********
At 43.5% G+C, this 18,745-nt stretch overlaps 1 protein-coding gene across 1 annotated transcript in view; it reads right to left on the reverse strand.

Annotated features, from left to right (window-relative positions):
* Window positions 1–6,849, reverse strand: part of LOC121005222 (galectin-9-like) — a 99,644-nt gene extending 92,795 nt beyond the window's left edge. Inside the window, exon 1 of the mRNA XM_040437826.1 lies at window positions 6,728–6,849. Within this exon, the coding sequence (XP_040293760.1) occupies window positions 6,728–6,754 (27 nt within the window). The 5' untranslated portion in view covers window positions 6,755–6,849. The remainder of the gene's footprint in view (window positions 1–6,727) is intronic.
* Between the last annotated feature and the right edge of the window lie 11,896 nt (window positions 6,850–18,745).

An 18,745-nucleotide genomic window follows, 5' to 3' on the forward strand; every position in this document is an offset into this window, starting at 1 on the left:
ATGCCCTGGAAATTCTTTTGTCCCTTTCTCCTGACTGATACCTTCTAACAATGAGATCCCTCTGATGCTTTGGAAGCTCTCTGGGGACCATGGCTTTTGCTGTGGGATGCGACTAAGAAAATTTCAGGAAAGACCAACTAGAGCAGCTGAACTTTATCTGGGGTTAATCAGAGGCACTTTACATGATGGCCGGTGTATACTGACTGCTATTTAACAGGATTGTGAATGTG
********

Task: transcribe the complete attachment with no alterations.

At 43.5% G+C, this 18,745-nt stretch overlaps 1 protein-coding gene across 1 annotated transcript in view; it reads right to left on the reverse strand.

Annotated features, from left to right (window-relative positions):
* Window positions 1–6,849, reverse strand: part of LOC121005222 (galectin-9-like) — a 99,644-nt gene extending 92,795 nt beyond the window's left edge. Inside the window, exon 1 of the mRNA XM_040437826.1 lies at window positions 6,728–6,849. Within this exon, the coding sequence (XP_040293760.1) occupies window positions 6,728–6,754 (27 nt within the window). The 5' untranslated portion in view covers window positions 6,755–6,849. The remainder of the gene's footprint in view (window positions 1–6,727) is intronic.
* Between the last annotated feature and the right edge of the window lie 11,896 nt (window positions 6,850–18,745).

An 18,745-nucleotide genomic window follows, 5' to 3' on the forward strand; every position in this document is an offset into this window, starting at 1 on the left:
ATGCCCTGGAAATTCTTTTGTCCCTTTCTCCTGACTGATACCTTCTAACAATGAGATCCCTCTGATGCTTTGGAAGCTCTCTGGGGACCATGGCTTTTGCTGTGGGATGCGACTAAGAAAATTTCAGGAAAGACCAACTAGAGCAGCTGAACTTTATCTGGGGTTAATCAGAGGCACTTTACATGATGGCCGGTGTATACTGACTGCTATTTAACAGGATTGTGAATGTG